Go outside.  You don’t shut down when you’re depressed.  It’s just one of the big swings in which you have the capacity to feel!  Go experience it.  Feel the breeze, touch a flower petal, soak it in.

Cry.  Let yourself cry.  Don’t worry that you look a mess or that you get a ginormous headache.  Just cry.  And then get some Diet Coke to help the headache go away.

Turn on the air conditioning/heater and lay down on the carpet.  Run your fingers through the shag.  Feel.

Work on the books on tape for your nieces and nephews.  Do something for someone else.  Love them.  And get excited about it!  (But only after you’re done crying.  It will not do anyone any good to have a book read in a watery, sniffly voice (unless that’s a character trait – use what you’ve got in that case).)

Remember who loves you.  Remember that you have more nieces and nephews than you know what to do with some days.  They’re wonderful.  And sweet.  As are their parents.  Don’t discount how wonderful it is to have a big family–even if they are far away.

Watch Classic Disney and live Tweet your snarky comments about it.  Don’t watch a RomCom.  If you HAVE to deal with a real-people flick, watch a shoot ’em up.  It’ll make you feel better.  And the unrealistic gore will make you laugh and yell all at once.  Live Tweet your snarky comments about that one, too.  You have an unlimited supply of snark.  This is a good day to dip into that well.

Read a book.  Read Thurber or Juster or Kitto or Riordan or Mull or something ridiculous.

Write it all down. Pour it onto the page.

Joie, just be you.  Bad days usually result from being unhappy with you.  So, just be you.

Deal?

You’ll feel better, I promise.

Joie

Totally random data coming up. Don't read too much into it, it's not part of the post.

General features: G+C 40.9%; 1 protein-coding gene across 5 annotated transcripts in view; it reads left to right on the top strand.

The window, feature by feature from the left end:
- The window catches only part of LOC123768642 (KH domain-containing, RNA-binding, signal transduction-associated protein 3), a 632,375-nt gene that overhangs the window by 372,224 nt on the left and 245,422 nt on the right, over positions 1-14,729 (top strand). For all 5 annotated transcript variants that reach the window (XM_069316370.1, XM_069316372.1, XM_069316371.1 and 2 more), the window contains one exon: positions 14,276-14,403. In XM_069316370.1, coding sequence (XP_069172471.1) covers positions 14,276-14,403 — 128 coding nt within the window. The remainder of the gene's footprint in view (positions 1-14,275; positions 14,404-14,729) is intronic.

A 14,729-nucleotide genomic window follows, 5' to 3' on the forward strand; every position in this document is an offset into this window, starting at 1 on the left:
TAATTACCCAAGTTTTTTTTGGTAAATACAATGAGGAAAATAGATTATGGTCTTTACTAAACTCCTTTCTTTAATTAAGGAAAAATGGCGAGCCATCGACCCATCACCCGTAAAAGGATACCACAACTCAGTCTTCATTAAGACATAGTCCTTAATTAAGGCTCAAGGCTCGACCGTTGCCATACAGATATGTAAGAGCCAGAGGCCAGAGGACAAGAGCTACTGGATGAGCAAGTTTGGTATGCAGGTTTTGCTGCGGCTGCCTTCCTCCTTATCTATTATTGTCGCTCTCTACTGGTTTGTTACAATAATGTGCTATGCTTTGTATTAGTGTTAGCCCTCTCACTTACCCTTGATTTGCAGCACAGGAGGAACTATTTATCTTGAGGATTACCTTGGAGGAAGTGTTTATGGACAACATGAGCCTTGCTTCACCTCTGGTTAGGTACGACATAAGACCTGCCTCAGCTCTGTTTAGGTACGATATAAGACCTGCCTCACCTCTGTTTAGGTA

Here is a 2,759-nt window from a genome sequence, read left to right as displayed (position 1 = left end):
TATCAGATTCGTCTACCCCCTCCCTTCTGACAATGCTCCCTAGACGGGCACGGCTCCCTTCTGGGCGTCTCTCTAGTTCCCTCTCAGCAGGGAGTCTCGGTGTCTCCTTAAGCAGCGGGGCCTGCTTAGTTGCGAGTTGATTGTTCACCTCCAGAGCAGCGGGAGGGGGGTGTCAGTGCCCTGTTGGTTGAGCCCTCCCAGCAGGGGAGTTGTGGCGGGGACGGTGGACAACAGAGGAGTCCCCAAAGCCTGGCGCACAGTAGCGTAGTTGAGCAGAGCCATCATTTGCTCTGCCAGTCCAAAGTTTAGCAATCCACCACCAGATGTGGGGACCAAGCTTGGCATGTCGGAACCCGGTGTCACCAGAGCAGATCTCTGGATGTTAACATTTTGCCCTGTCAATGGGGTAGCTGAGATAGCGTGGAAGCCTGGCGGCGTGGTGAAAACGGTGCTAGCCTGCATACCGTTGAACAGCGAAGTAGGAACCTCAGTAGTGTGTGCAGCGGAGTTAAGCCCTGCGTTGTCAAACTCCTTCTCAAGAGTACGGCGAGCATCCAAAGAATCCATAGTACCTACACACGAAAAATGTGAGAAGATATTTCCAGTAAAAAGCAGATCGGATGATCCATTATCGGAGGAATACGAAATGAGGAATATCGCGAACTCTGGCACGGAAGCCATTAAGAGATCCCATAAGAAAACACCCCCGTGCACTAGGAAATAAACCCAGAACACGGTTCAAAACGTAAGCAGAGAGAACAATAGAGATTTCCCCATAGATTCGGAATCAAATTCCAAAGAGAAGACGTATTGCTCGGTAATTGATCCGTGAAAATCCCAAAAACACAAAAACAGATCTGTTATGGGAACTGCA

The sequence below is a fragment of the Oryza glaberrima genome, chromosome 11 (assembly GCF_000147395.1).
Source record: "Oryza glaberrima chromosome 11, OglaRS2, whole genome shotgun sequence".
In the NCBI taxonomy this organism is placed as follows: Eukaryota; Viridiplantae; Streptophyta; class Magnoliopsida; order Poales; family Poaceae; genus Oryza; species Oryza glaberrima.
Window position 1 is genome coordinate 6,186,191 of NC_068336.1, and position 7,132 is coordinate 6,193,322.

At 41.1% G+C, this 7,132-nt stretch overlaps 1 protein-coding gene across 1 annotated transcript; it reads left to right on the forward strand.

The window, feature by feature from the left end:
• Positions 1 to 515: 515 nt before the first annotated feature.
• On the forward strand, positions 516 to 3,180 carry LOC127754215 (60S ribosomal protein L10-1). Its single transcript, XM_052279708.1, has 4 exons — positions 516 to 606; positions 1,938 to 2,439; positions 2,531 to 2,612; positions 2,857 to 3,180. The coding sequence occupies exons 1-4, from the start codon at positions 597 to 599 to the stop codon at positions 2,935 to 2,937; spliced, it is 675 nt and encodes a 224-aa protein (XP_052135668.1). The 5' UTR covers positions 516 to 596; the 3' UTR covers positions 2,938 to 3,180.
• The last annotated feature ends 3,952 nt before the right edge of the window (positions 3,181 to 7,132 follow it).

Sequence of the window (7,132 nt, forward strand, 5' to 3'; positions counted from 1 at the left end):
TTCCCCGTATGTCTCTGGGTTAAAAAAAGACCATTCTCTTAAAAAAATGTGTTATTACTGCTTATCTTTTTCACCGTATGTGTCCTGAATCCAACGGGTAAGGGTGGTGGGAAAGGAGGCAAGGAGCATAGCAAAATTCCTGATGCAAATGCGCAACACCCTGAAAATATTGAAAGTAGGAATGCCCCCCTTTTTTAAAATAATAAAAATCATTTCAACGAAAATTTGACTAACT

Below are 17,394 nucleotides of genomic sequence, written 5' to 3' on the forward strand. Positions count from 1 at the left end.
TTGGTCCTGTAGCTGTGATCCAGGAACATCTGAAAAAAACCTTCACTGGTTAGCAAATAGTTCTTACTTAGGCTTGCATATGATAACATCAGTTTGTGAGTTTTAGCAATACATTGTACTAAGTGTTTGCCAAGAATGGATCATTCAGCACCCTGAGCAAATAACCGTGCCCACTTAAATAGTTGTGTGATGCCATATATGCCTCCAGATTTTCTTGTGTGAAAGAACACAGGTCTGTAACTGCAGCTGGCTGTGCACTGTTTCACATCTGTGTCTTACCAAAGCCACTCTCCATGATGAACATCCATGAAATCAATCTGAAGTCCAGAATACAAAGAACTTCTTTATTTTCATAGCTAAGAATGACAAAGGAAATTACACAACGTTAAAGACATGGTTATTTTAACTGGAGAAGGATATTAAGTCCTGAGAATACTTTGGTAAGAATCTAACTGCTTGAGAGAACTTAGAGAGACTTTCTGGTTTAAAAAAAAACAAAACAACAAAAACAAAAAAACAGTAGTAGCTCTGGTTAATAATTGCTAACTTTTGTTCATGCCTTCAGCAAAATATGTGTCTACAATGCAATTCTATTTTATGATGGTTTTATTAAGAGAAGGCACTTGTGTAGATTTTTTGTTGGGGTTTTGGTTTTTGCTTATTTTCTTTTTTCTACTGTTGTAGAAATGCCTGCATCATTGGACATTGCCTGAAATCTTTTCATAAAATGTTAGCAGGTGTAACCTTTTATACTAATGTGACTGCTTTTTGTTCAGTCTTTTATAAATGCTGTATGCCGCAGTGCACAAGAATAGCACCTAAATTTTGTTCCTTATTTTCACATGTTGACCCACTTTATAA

P.S. Don’t forget that Joie means joy.  You mean joy.  Find it, hold it, and don’t forget that in a few days you won’t have to stretch so far for it.

FROM THE PAST: PASSED OUT, LIKELY SNORING

That’s right: I’m on my way home.  If this picture were at all the reality of how I was flying home, perhaps I wouldn’t feel so bad about it.  In fact, this might have been the moment I anticipated the whole trip!

But alas, alack, I do NOT get to fly home in a whale with propellers.  Sigh.

Then again, I should NOT be complaining.  Except for the piddly little hop from England to Sweden, I got to fly business class this entire trip.  For all I know, that’s about as cool as a whale with propellers.  And less stinky.

As I mentioned last post, it’s going to have been a whirlwind of a vacation.  A beautiful, crazy, amazing, once-in-a-lifetime whirlwind.  Not only that, I’ve turned 24!  Since when did I get that old?  I fully expect that on the flight to Germany, I’ll be really wired.  That’s what the books are for (there was a family co-ordination of books just so we knew what was being brought so we could do a swap on the way home and have that much more room in our suitcases).  On the flight to the US, I plan on sleeping.  A lot.  I’m going directly back to work tomorrow and it’s going to be an insane day of jet lag and catching up with what’s happened in the two and a half weeks I’ve been absent.  So yes, lots of sleep and probably a good deal of snoring.  I don’t snore horribly loud, but it’s sure noticeable.  Sorry, whoever I sit by.

On Thursday, I’ll have at least five pictures that I hope will have captured my twenty days abroad.  My goal is closer to ten, but no guarantees that I’ll be organized enough to do more than randomly choose five pictures and plop them on the internet.  I’m so excited to share this great adventure with you all.  For now, though, I need SLEEP.

After all, I did turn old on this trip. ; )

__________________________________________

P.S. Happy July 4th to my American readers.  What a special day to be returning home.

FROM THE PAST: I HAVE A REQUEST

I didn’t plan on doing this entry, as it’s totally not on one of the days I usually post on this blog, but it’s my birthday.  I get to do what I want.